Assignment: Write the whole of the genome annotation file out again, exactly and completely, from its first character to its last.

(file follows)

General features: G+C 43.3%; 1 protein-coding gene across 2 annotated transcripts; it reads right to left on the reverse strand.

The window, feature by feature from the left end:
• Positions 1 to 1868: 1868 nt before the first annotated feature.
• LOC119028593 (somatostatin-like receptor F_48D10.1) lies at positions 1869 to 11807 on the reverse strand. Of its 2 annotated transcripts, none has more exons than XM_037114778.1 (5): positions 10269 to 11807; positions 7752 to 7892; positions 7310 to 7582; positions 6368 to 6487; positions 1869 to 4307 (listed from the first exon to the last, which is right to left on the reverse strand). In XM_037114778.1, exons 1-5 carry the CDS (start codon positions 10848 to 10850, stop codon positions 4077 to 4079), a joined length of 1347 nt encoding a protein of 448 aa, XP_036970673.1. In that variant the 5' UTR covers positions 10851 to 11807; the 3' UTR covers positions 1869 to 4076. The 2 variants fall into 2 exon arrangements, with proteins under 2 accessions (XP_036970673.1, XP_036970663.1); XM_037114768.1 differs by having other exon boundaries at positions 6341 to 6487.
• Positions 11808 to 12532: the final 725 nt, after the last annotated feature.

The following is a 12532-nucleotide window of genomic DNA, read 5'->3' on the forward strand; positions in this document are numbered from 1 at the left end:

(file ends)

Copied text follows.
General features: G+C 43.3%; 1 protein-coding gene across 2 annotated transcripts; it reads right to left on the reverse strand.

The window, feature by feature from the left end:
• Positions 1 to 1868: 1868 nt before the first annotated feature.
• LOC119028593 (somatostatin-like receptor F_48D10.1) lies at positions 1869 to 11807 on the reverse strand. Of its 2 annotated transcripts, none has more exons than XM_037114778.1 (5): positions 10269 to 11807; positions 7752 to 7892; positions 7310 to 7582; positions 6368 to 6487; positions 1869 to 4307 (listed from the first exon to the last, which is right to left on the reverse strand). In XM_037114778.1, exons 1-5 carry the CDS (start codon positions 10848 to 10850, stop codon positions 4077 to 4079), a joined length of 1347 nt encoding a protein of 448 aa, XP_036970673.1. In that variant the 5' UTR covers positions 10851 to 11807; the 3' UTR covers positions 1869 to 4076. The 2 variants fall into 2 exon arrangements, with proteins under 2 accessions (XP_036970673.1, XP_036970663.1); XM_037114768.1 differs by having other exon boundaries at positions 6341 to 6487.
• Positions 11808 to 12532: the final 725 nt, after the last annotated feature.

The following is a 12532-nucleotide window of genomic DNA, read 5'->3' on the forward strand; positions in this document are numbered from 1 at the left end: